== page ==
Tone factors in when communicating as well. I can say to Luke "did you see any lizards today?" If I say it in a very loud asking tone he flies from whatever he is doing to see if there are indeed any lizards. If I ask him in a low boring sort of tone he gets his ears up but doesn't fly off the handle. You must be careful how you use your words; specifically the ones that our dogs understand. These are golden or should I say silver? Silver because it can tarnish if not taken care of; we need to treasure our words of communication and not throw them around willy nilly.
Before you speak, think.
Posted by Sherri at 7:18 AM
Friday, May 27, 2011
When I was at the park the other day, Luke and I were enjoying the crisp cool air as were many others. We'd made our way around the park once and were just about to cut across the field when I saw and heard a little girl on a bike yelling at me. As we got closer she shouted out "I think that's a poodle, is that a poodle?" First off let me say how shocked I was that she knew that Luke is a poodle; I've had other poodle owners ask me what he is. "Is that a doodle?" NO for the millionth time. This little girl who had to be no more than 3 or 4 knew.
She stopped her bike; then said "he looks different, he's missing, missing his poofs." "Yep I cut them off," I told her. "Oh, you cut them off," she said nodding as though this made clear sense now. How cute is this little girl? Then she says; as we are about 10 feet away at this point "can I pet your dog?" What? Did she really ask me that? Someone has taught this girl well. I couldn't help but smile, this little girl doing it the right way. She never approached us until I told her that she could indeed pet the dog. But of course I didn't tell her this until I yelled to what looked like her Grandma. She nodded so I told her she could pet him.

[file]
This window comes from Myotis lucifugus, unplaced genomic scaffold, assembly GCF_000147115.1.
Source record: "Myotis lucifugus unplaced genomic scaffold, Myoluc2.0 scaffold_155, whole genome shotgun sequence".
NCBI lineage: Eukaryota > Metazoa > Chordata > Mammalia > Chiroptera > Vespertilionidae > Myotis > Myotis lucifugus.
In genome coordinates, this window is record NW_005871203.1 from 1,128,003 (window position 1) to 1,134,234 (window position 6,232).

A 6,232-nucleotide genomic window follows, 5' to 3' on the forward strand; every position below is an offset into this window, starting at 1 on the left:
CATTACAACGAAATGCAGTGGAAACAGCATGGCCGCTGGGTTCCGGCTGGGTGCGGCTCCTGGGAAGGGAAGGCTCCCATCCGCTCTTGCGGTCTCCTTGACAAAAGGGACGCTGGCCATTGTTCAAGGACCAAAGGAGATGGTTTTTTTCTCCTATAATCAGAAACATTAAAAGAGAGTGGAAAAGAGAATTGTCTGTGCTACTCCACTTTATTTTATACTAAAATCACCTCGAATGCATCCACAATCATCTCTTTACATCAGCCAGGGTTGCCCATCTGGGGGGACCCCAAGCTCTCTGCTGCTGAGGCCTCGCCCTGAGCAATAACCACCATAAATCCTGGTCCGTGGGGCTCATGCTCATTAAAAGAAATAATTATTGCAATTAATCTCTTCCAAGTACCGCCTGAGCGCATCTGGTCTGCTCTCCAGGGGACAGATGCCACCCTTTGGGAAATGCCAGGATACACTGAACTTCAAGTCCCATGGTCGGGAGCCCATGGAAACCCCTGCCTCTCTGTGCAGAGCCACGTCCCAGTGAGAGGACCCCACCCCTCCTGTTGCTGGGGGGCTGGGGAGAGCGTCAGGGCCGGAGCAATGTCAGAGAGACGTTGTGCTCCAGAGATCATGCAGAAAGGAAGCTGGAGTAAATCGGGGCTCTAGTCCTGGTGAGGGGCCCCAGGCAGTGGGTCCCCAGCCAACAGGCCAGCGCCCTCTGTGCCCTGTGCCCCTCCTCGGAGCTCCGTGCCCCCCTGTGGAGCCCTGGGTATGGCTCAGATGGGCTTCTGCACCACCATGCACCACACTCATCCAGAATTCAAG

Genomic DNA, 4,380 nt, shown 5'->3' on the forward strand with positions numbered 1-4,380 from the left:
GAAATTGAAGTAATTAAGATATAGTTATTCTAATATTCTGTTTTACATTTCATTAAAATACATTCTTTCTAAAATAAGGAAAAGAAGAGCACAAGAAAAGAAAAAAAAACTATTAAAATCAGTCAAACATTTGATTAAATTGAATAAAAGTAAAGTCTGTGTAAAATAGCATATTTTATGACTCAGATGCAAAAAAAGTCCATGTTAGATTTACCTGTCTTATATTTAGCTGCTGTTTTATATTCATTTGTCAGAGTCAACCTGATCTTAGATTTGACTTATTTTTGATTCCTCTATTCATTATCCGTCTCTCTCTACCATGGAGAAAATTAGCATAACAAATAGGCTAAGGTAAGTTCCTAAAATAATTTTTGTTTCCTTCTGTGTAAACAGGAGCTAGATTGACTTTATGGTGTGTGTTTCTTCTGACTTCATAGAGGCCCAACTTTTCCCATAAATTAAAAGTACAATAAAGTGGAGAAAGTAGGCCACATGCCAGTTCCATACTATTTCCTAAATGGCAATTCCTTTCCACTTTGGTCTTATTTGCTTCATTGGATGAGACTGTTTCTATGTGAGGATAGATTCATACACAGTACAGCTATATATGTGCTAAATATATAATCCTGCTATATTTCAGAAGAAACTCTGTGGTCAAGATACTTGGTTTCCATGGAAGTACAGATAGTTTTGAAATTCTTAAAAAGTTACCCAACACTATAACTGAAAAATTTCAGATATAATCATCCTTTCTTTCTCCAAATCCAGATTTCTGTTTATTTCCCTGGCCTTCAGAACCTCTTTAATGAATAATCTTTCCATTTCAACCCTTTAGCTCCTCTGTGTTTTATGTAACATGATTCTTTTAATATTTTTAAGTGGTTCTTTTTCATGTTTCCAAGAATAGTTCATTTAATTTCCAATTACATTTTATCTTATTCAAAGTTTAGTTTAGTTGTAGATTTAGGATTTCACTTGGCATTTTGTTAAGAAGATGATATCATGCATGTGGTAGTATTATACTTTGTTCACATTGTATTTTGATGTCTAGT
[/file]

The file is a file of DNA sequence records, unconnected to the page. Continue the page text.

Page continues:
She comes over quietly and calmly pets Luke's back. Her little brother was on a scooter and he dropped it and ran when he saw his sister petting a dog. He had to be around two and said to me "is that a doodle?" I laughed because I'm pretty sure he meant to say poodle. He too pet Luke calmly on the back as I monitored the situation. Luke was calm and being a good boy. The two children were done in a split second and ran back to their bikes. I smiled at their Grandma and said "great kids." She was beaming of course; as any good Grandmother should be.
This was a great interaction with little kids and a strange dog. Not all are like this and it is completely the fault of the parents. More than once I've had to hold my hand out keeping a child at bay as they swing their arms around attempting to throw them around my dog's neck. Not all dogs are okay with kids; this is a fact. And if you do not teach your children to respect dogs, then they could be the victim of a dog bite which could have been avoided. Some dogs are down right freaked by children; perhaps never having been accustom to them being around. Children are very different than adults; they move differently, faster and haphazardly.